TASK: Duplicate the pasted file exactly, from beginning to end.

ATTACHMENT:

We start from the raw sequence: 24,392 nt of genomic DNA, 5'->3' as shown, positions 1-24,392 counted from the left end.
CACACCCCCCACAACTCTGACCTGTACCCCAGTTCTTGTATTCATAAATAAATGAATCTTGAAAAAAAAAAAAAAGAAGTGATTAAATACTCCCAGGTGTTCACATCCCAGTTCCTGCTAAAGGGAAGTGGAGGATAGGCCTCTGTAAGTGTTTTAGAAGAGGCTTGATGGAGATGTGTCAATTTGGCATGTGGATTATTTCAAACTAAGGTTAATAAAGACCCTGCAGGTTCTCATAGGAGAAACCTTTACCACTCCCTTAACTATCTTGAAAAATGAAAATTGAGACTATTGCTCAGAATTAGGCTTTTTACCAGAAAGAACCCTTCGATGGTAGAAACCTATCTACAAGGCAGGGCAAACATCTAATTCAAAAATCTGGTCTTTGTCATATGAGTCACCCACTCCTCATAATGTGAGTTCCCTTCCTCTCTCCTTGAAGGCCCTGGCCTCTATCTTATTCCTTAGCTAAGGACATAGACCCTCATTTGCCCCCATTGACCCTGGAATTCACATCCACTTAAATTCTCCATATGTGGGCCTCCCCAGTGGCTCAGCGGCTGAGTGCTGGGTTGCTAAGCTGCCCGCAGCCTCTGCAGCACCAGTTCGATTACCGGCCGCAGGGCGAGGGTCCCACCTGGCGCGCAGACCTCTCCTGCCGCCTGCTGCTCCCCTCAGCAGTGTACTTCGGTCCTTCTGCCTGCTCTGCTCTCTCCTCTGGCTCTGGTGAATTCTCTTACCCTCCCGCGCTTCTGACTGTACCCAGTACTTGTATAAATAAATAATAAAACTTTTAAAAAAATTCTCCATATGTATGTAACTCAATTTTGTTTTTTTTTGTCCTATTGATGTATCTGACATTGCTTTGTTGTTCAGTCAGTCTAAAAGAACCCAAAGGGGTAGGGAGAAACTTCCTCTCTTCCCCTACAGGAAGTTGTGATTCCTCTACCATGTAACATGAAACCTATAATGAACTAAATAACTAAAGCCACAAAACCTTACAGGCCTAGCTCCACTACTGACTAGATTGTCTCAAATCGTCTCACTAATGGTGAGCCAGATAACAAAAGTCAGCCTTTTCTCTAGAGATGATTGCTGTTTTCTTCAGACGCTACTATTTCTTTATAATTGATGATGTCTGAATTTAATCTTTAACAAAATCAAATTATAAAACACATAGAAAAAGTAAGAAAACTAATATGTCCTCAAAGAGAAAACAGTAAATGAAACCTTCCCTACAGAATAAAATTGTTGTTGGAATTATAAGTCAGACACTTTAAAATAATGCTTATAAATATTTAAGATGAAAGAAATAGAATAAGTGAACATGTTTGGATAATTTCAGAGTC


We start from the raw sequence: 24,392 nt of genomic DNA, 5'->3' as shown, positions 1-24,392 counted from the left end.
CACACCCCCCACAACTCTGACCTGTACCCCAGTTCTTGTATTCATAAATAAATGAATCTTGAAAAAAAAAAAAAAGAAGTGATTAAATACTCCCAGGTGTTCACATCCCAGTTCCTGCTAAAGGGAAGTGGAGGATAGGCCTCTGTAAGTGTTTTAGAAGAGGCTTGATGGAGATGTGTCAATTTGGCATGTGGATTATTTCAAACTAAGGTTAATAAAGACCCTGCAGGTTCTCATAGGAGAAACCTTTACCACTCCCTTAACTATCTTGAAAAATGAAAATTGAGACTATTGCTCAGAATTAGGCTTTTTACCAGAAAGAACCCTTCGATGGTAGAAACCTATCTACAAGGCAGGGCAAACATCTAATTCAAAAATCTGGTCTTTGTCATATGAGTCACCCACTCCTCATAATGTGAGTTCCCTTCCTCTCTCCTTGAAGGCCCTGGCCTCTATCTTATTCCTTAGCTAAGGACATAGACCCTCATTTGCCCCCATTGACCCTGGAATTCACATCCACTTAAATTCTCCATATGTGGGCCTCCCCAGTGGCTCAGCGGCTGAGTGCTGGGTTGCTAAGCTGCCCGCAGCCTCTGCAGCACCAGTTCGATTACCGGCCGCAGGGCGAGGGTCCCACCTGGCGCGCAGACCTCTCCTGCCGCCTGCTGCTCCCCTCAGCAGTGTACTTCGGTCCTTCTGCCTGCTCTGCTCTCTCCTCTGGCTCTGGTGAATTCTCTTACCCTCCCGCGCTTCTGACTGTACCCAGTACTTGTATAAATAAATAATAAAACTTTTAAAAAAATTCTCCATATGTATGTAACTCAATTTTGTTTTTTTTTGTCCTATTGATGTATCTGACATTGCTTTGTTGTTCAGTCAGTCTAAAAGAACCCAAAGGGGTAGGGAGAAACTTCCTCTCTTCCCCTACAGGAAGTTGTGATTCCTCTACCATGTAACATGAAACCTATAATGAACTAAATAACTAAAGCCACAAAACCTTACAGGCCTAGCTCCACTACTGACTAGATTGTCTCAAATCGTCTCACTAATGGTGAGCCAGATAACAAAAGTCAGCCTTTTCTCTAGAGATGATTGCTGTTTTCTTCAGACGCTACTATTTCTTTATAATTGATGATGTCTGAATTTAATCTTTAACAAAATCAAATTATAAAACACATAGAAAAAGTAAGAAAACTAATATGTCCTCAAAGAGAAAACAGTAAATGAAACCTTCCCTACAGAATAAAATTGTTGTTGGAATTATAAGTCAGACACTTTAAAATAATGCTTATAAATATTTAAGATGAAAGAAATAGAATAAGTGAACATGTTTGGATAATTTCAGAGTC